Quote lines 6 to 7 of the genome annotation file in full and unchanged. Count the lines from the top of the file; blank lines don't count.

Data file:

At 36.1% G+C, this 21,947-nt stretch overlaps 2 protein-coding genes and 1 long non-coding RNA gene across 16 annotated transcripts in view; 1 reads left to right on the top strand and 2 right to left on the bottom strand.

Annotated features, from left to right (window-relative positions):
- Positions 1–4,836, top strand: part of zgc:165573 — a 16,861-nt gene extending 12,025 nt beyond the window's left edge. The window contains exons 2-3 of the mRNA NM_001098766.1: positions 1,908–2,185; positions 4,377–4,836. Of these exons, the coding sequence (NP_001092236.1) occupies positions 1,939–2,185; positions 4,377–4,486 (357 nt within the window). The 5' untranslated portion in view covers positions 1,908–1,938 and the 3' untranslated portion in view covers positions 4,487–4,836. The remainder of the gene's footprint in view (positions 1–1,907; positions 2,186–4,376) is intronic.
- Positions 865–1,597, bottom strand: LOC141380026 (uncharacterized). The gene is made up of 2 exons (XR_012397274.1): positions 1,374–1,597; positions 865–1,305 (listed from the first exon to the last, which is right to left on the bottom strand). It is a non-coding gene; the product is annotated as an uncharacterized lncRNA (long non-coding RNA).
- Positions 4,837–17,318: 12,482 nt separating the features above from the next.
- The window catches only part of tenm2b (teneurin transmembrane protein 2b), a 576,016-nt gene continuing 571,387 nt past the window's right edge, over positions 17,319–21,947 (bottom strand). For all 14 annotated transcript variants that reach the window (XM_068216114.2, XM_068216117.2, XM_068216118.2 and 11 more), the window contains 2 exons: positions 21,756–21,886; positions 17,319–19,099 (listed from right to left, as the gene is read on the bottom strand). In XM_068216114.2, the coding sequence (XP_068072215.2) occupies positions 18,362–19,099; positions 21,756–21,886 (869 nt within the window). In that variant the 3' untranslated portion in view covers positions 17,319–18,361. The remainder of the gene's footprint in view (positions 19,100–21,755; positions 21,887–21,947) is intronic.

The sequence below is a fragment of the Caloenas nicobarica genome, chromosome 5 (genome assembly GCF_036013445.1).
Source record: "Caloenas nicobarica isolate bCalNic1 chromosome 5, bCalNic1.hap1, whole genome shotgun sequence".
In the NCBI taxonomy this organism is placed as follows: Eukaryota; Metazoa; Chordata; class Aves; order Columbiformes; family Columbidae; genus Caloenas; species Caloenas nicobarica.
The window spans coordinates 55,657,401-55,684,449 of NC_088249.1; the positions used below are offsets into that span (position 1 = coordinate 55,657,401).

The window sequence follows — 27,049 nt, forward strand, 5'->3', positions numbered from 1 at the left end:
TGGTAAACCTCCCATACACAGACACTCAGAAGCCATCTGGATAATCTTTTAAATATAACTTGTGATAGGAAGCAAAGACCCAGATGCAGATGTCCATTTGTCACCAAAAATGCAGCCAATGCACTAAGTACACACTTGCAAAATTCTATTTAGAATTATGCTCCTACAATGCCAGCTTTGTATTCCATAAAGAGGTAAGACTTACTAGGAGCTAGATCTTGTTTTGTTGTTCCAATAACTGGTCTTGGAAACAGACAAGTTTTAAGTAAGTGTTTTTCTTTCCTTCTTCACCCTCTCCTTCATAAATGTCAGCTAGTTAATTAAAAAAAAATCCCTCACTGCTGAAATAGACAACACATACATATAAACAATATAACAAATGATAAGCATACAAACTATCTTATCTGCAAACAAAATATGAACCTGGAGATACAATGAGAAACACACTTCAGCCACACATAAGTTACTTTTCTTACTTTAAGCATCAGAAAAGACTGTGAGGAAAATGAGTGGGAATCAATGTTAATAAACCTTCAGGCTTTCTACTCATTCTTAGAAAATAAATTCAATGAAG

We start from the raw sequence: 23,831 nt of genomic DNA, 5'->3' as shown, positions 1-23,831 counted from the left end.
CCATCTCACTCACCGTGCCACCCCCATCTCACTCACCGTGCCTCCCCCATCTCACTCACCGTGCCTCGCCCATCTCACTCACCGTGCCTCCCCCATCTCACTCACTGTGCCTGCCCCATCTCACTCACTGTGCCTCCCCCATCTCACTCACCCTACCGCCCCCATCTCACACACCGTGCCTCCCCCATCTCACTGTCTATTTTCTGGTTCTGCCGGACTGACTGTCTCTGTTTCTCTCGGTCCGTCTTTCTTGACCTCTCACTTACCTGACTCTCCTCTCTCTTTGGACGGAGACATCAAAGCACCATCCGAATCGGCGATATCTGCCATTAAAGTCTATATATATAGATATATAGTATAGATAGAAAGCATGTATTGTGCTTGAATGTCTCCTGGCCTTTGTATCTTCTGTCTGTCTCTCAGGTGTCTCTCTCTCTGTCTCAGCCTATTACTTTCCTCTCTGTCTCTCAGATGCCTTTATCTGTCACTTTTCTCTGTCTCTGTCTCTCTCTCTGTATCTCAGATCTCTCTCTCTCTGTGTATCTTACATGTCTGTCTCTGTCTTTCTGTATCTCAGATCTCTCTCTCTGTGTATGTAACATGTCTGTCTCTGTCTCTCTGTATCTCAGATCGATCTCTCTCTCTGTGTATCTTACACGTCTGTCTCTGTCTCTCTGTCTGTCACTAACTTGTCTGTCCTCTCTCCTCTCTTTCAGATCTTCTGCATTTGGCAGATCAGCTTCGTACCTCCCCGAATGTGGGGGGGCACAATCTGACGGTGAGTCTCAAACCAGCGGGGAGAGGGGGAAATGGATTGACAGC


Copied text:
- The window catches only part of tenm2b (teneurin transmembrane protein 2b), a 576,016-nt gene continuing 571,387 nt past the window's right edge, over positions 17,319–21,947 (bottom strand). For all 14 annotated transcript variants that reach the window (XM_068216114.2, XM_068216117.2, XM_068216118.2 and 11 more), the window contains 2 exons: positions 21,756–21,886; positions 17,319–19,099 (listed from right to left, as the gene is read on the bottom strand). In XM_068216114.2, the coding sequence (XP_068072215.2) occupies positions 18,362–19,099; positions 21,756–21,886 (869 nt within the window). In that variant the 3' untranslated portion in view covers positions 17,319–18,361. The remainder of the gene's footprint in view (positions 19,100–21,755; positions 21,887–21,947) is intronic.

The sequence below is a fragment of the Caloenas nicobarica genome, chromosome 5 (genome assembly GCF_036013445.1).